Partition Vic Sarin

What a surprise: a bad Canadian film opening in January. Unfortunately, this time the subject (the refugees created by the formation of Pakistan) is a tad more sensitive than the usual, meaning its sorry execution is disgraceful rather than merely tedious.

After some useless set-up with a British-accented Neve Campbell and a strangely benumbed Jimi Mistry (there’s some sadness surrounding the death of the former’s brother and the latter’s WWII comrade), it’s off to the border where fleeing Muslims are massacred by the Indian locals. Fortunately, Mistry is on hand to protect massacre survivor Kristin Kreuk, and complications arise when they not only set up shop in town but also deign to marry. But if you think that’s bad, consider when she goes to Pakistan and mysteriously does not return.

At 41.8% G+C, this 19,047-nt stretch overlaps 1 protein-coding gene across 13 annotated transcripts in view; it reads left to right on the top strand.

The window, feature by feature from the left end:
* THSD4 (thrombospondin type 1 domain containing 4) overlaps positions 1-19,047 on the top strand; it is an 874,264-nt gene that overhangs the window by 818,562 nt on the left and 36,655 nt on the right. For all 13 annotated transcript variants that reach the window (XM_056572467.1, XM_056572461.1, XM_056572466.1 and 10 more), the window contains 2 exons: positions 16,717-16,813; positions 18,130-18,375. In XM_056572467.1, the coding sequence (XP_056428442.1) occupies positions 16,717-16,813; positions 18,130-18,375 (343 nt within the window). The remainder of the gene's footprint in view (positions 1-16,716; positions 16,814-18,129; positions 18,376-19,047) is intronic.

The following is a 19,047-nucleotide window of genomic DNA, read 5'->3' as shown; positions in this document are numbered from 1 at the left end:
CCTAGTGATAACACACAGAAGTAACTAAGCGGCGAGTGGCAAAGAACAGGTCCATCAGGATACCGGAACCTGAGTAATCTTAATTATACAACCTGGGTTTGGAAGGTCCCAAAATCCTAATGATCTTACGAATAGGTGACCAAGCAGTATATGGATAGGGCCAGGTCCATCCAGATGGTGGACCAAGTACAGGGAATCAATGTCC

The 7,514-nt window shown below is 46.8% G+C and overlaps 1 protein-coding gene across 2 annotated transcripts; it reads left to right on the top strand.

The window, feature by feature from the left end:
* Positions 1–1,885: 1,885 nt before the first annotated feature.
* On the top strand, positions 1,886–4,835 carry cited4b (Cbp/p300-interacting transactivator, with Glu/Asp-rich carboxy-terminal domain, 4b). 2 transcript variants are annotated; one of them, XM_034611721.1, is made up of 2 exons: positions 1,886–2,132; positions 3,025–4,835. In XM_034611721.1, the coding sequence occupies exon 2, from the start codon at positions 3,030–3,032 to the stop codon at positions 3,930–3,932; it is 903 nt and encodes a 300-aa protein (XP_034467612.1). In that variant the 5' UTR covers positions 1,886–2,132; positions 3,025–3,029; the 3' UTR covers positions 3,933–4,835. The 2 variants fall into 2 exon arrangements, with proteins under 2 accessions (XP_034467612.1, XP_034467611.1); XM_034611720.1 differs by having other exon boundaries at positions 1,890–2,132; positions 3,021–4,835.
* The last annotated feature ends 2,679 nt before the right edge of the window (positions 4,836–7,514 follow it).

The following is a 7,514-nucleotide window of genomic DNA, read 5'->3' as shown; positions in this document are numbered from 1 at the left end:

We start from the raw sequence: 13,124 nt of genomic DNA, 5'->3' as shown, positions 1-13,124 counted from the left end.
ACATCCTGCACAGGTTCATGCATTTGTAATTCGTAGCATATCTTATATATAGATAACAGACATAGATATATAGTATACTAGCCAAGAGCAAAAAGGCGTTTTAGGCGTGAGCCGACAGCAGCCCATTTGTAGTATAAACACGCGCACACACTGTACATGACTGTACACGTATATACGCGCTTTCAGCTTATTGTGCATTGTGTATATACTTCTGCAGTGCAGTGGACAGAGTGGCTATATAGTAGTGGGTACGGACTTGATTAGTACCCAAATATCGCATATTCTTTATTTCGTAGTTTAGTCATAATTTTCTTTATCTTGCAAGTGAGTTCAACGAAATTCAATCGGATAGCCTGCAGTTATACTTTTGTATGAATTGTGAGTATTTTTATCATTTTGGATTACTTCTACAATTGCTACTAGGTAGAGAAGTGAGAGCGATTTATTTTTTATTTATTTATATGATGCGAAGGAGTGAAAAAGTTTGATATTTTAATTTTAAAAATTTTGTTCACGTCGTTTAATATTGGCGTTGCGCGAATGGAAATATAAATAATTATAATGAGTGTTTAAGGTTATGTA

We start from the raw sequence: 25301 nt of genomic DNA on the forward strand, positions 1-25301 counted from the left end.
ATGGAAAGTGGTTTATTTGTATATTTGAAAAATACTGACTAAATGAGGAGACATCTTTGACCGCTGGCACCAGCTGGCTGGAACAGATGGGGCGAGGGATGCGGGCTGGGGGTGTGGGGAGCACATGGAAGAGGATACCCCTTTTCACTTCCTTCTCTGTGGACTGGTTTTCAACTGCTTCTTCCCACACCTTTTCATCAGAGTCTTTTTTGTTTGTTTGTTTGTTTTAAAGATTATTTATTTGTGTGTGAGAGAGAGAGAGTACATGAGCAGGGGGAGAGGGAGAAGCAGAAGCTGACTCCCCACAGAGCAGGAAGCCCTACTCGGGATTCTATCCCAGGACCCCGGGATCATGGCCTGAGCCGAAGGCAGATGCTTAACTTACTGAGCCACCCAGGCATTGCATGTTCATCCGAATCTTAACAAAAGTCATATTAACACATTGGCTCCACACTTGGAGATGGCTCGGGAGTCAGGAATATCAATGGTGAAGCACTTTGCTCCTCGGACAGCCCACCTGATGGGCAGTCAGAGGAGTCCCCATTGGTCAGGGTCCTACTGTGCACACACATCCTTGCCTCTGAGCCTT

That Kreuk is being asked to play an Indian Muslim should tell you how much of a deck these people are playing with, though to be fair, she gives the only full-bodied performance in the whole thing. Everybody else stands around listlessly rhyming off the unmouthable dialogue (apparently, nobody in India uses contractions) and otherwise cashing a paycheque in an enterprise everybody knows is doomed. This is mostly a soap opera played at the wrong speed, with uselessly turgid situations facilitating whatever limp sensationalism can be had while the white tagalongs look on in condescending sympathy.

There was much laughter at the lazily written lines at my critics’ screening, and it was a good thing too: without the unintentional comedy, I don’t know how we could have made it through. It’s a mystery how the culturecrats can demand so little of the tripe they decide to fund.

(Seville)